Tuesday, March 24, 2009

Valken, Gunhed, Kaido Battle

So some time back I downloaded Cybernator for the SNES from the Wii Virtual Console service. Cybernator is the US version of Assault Suits Valken, which is the followup to the Genesis/Mega Drive cart Target Earth (Assault Suits Leynos). I was a huge Target Earth fan, back in the day. I didn’t have a SNES so the sequel just passed me by, though I DID get the third entry Assault Suit Leynos 2 on my Sega Saturn like the moment it became available from import dealers.

Just finished Cybernator and I have to say it is a pretty good game. Somewhere between the two Leynos games in challenge, the first Leynos actually being fairly notorious for its difficulty level (anyone really NOT use the all-weapons trick on the first level?). This episode DID give me some hurdles, but overall not brutal. The US version is missing some of the story events and graphics, including the enemy leader committing suicide, but one can go on YouTube and watch what you’re missing. These games are a sort of run ‘n’ gun/platformer mix with some tactical weapons choices mixed in. Cybernator eschews the complicated weapon choosing aspects of the Leynos games, opting to reduce the choices but make them available all the time. So the game comes off more arcadey than the others, but still pretty recognizable. Warning: huge plot steals from the Gundam anime series.

Around the same time I downloaded Blazing Lazers (Gunhed in Japan), an early TurboGrafx-16 shooter designed by Compile. I must be getting old because this game is just putting the stones to me. I have absolutely no problem getting to the last level. Full power, balls-out rockin’ and then….. pfft. I get killed, lose all my powerups and can’t make any real headway from there.

Part of the difficulty is that this game has a very steep level of ‘Gradius Syndrome’, the video game trope whereby taking a hit removes all your powerups… and if it happens to you in a later level you will rapidly suffer multiple deaths from overwhelming enemy force that you are no longer equipped to deal with. Gradius syndrome is usually referenced when placed in a game that also uses a checkpoint system, (as Gradius itself does), and being sent back to the checkpoint with each death can frequently exacerbate the issue, since you can get thrown back to a particularly difficult point. You wind up running up against the same wall over and over again, cycling through your pea-shooter armed ships getting crushed at ‘that one level’. So pretty much I have no problem with the game up to the last level, and then the combination of complete powerup loss and checkpoints (all before brutal points in the level) sodomises the rest of my ships.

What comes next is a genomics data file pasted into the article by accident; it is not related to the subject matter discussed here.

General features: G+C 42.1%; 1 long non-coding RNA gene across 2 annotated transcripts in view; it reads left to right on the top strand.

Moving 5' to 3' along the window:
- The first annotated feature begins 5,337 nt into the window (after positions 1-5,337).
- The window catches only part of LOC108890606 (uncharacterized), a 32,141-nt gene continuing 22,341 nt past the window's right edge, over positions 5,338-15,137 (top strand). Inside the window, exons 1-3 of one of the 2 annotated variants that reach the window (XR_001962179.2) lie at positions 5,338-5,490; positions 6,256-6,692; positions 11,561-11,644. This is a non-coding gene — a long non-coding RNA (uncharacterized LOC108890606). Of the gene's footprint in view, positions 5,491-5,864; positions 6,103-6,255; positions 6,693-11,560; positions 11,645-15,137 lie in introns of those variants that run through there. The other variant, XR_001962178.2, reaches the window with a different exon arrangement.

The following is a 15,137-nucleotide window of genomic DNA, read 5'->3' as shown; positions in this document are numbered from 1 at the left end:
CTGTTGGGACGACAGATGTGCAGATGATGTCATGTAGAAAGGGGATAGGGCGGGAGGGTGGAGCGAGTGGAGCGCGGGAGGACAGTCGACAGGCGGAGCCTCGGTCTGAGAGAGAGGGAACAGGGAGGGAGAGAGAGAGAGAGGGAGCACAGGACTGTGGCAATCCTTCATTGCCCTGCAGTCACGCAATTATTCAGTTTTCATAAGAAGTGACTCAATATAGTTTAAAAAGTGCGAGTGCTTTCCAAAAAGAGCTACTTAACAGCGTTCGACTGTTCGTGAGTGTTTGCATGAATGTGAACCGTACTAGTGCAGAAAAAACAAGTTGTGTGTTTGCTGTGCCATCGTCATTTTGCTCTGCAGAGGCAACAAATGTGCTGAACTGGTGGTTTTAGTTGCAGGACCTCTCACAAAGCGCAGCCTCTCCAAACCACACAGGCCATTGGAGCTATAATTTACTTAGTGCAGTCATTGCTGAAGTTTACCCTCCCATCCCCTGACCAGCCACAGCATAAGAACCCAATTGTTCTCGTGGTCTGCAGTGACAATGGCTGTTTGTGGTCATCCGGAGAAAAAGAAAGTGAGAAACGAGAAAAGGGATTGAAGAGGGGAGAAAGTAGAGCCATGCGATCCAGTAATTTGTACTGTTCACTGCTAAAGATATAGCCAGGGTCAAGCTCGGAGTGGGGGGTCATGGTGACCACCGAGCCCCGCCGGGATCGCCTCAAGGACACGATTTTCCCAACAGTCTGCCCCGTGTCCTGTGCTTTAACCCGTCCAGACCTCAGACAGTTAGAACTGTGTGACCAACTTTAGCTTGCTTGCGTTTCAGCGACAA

I’ll get it, but the game, great as it is, ain’t THAT fun to play over and over. It is older, with much-lauded graphics for its day… but its day? Long damn time ago. And it is NOT a short game for a vertical shooter. Its one of those games where enough practice on the difficult part will see you through, but my trouble spot is all the way near the end of the game. So it is kind of discouraging my will to see it through to the end. At least for now. Waiting awhile and trying again, might be fine.

Also finally fired up (for real as opposed to just goofing with it) Kaido Battle: Touge no Densetsu. The third installment of the Kaido Battle franchise. I love these stupid things. Genki racing games are an acquired taste but I think they just rock. I’m only a tiny way into it and I’m totally being reminded of why I love Genki Racing Project in the first place. It is pretty rare to have that ‘gotta see what’s next’ feeling when you’ve played as many games as I have, but I’ll be damned if Genki don’t manage that in a game genre that sure as hell isn’t known for variety!

More on Kaido Battle as I get into it.

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